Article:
Considering what we’ve been talking about with Yeats and Plath, I’d like to know what his stance on the authorial intention is. Does Colson Whitehead think that an author should have control over his/her work? For instance, what side would he, as an author, take in the Ted Hughes vs Frieda Hughes publication of Ariel? Along the same lines, I wonder how Whitehead views his works. Does he see any of his life and experiences in them? Does he think that readers and critics should look for the author’s experiences in his/her works? This is similar to Yeats; if Whitehead did place some of his experiences into Sag Harbor, what’s his stance on aligning the text and the author? Does he agree with Formalist critics?

I am interested to ask which form of writing he believes is most effective. His new york times articles were sarcastic and he used long nicknames to get his point across. However, while his novel employs some of this writing styles, the satire is toned down and he’s telling a story rather than analyzing his experience. I would ask which tone/voice he most prefers writing in? Which one attracts the most readers?

After break, we get to meet Colson Whitehead!  Such an awesome opportunity deserves awesome, thoughtful questions?  Now that you’ve read some of Whitehead’s essays and gotten into Sag Harbor–and now that you’ve been honing your skills, vocabulary, and thought processes as a literary thinker for seven weeks–what questions do you want to pose?  These questions will clearly go beyond off-the-rack type factual questions (e.g., “Where were you born?”) and instead try to put Whitehead in conversation with the issues we’ve been discussing in class.  Ask away!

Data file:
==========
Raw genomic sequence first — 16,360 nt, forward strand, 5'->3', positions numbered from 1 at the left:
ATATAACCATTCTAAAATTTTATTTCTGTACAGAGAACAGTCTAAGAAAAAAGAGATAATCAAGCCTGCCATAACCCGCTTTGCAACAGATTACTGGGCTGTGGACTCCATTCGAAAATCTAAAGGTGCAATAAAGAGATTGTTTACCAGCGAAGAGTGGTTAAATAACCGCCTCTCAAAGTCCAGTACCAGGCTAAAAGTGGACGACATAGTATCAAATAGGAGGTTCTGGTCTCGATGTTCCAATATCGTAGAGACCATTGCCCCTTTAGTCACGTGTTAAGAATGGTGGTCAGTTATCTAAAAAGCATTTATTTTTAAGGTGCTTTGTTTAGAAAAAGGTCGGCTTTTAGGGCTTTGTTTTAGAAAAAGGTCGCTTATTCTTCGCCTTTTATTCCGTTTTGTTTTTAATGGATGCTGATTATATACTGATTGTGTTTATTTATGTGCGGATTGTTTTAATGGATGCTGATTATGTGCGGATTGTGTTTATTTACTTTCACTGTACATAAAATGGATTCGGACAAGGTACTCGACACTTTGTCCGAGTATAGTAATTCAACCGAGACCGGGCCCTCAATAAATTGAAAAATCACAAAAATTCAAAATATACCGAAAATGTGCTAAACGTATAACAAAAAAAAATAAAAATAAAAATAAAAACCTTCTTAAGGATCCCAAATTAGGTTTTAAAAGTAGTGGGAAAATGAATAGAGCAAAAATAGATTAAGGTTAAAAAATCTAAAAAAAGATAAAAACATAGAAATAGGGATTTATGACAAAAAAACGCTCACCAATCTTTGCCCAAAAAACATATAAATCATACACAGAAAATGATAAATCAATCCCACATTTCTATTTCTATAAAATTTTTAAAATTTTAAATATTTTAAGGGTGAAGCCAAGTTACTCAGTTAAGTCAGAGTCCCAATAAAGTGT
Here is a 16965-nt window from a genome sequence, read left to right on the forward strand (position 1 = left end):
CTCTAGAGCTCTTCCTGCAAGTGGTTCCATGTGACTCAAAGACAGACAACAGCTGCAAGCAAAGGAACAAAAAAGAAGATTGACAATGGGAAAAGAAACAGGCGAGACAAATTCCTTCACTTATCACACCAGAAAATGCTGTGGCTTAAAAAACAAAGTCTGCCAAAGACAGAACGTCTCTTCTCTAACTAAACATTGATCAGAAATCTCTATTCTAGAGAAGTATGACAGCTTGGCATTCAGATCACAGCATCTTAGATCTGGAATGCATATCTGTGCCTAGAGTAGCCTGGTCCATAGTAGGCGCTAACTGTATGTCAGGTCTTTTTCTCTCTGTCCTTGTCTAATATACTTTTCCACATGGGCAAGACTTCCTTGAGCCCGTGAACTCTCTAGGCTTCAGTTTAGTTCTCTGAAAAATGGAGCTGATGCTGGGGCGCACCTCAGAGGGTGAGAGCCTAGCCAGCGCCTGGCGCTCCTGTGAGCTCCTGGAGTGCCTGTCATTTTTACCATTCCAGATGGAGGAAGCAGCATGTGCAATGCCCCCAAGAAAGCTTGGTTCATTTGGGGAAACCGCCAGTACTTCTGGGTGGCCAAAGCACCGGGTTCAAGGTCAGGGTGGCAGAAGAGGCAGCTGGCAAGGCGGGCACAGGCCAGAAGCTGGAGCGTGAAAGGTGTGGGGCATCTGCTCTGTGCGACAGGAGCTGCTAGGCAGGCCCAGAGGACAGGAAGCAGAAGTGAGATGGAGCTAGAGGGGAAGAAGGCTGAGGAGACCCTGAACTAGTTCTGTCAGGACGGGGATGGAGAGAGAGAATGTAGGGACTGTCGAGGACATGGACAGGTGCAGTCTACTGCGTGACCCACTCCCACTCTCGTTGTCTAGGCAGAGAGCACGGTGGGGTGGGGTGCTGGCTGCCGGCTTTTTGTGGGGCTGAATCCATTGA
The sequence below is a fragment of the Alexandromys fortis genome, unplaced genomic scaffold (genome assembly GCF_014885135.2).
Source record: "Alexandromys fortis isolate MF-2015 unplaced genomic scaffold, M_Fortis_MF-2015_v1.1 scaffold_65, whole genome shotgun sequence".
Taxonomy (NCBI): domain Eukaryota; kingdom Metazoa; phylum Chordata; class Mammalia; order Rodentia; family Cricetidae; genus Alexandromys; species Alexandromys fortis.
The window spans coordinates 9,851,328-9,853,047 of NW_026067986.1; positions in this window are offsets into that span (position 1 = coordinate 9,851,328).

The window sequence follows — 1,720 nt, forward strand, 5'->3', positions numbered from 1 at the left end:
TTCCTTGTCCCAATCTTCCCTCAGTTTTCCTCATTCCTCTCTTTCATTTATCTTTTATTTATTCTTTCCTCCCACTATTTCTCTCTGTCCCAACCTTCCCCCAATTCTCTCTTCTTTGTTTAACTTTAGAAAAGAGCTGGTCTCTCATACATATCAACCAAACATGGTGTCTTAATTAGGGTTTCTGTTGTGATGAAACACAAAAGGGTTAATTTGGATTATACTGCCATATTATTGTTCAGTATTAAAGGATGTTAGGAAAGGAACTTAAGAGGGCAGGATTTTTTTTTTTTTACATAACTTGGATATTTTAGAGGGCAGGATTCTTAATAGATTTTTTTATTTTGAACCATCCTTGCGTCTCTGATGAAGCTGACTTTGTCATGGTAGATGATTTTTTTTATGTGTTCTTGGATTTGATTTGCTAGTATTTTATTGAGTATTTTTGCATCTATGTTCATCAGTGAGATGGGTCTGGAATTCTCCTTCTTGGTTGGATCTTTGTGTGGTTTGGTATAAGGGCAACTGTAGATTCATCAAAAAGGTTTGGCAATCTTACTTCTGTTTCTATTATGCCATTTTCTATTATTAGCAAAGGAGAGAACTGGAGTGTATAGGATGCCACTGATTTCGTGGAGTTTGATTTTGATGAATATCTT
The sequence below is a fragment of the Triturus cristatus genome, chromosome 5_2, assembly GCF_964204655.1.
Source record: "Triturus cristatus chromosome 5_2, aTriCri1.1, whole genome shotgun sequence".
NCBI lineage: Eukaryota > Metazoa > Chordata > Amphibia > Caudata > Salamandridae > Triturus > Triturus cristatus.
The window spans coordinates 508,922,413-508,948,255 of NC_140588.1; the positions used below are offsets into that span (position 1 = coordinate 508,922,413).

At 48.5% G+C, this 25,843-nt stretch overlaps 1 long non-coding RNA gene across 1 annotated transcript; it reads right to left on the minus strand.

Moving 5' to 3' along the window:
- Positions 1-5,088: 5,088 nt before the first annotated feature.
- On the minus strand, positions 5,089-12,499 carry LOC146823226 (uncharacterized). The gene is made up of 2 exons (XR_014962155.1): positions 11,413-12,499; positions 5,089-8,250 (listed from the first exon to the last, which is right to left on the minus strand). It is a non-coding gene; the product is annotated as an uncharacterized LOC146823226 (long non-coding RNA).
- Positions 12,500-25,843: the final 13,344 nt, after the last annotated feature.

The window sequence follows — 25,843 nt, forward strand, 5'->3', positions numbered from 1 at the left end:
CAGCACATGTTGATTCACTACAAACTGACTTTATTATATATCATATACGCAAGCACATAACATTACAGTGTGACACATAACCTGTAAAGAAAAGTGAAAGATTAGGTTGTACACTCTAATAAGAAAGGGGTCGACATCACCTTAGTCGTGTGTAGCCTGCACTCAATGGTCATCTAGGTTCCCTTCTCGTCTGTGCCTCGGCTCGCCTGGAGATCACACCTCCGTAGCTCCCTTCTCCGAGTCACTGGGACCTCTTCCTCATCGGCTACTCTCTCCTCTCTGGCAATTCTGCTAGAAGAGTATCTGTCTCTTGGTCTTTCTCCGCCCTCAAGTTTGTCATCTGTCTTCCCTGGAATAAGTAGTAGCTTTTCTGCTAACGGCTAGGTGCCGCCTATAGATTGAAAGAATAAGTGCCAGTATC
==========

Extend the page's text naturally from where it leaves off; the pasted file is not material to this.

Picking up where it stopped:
I believe that the version of Sylvia Plath’s Ariel we should read is the original manuscript found in her binder on her desk. Even though her husband Ted Hughes edited and distributed a version of her poems in the mid-1960’s containing other poems he felt were necessary additions, the original set of poems captures Plath’s main voice throughout. The original version represents her dark, depressing mood clearer than the edited version by Hughes because of the basic philosophy that the original version captures the “original” mood of the poems; the edited version simply destroys that authenticity and Plath’s genuine voice. Sandra Gilbert and Susan Gubar, in their essay titled “The Female Swerve,” add interesting points relating to my opinion on the original version of Plath’s work vs. the edited version. For example, G+G comment “with little sense of a viable female culture, such women were plainly much troubled by the fact that they needed to communicate truths which other (i.e. male) writers apparently never felt or expressed….the evasions and concealments of their art are therefore far more elaborate than those of most male writers” (p. 292). This criticism by G+G really questions the edited version of Ariel by Ted Hughes, a male writer, because of the fact that he simply can’t understand Plath’s thoughts and emotions expressed in each of her poems. G+G’s criticism of male writers therefore parallels my opinion of choosing to read the original version of Ariel. Reading Plath’s original version may help us (the readers) to fully understand her final thoughts and emotions before she committed suicide, and Plath’s voice can live on through her original manuscript of Ariel.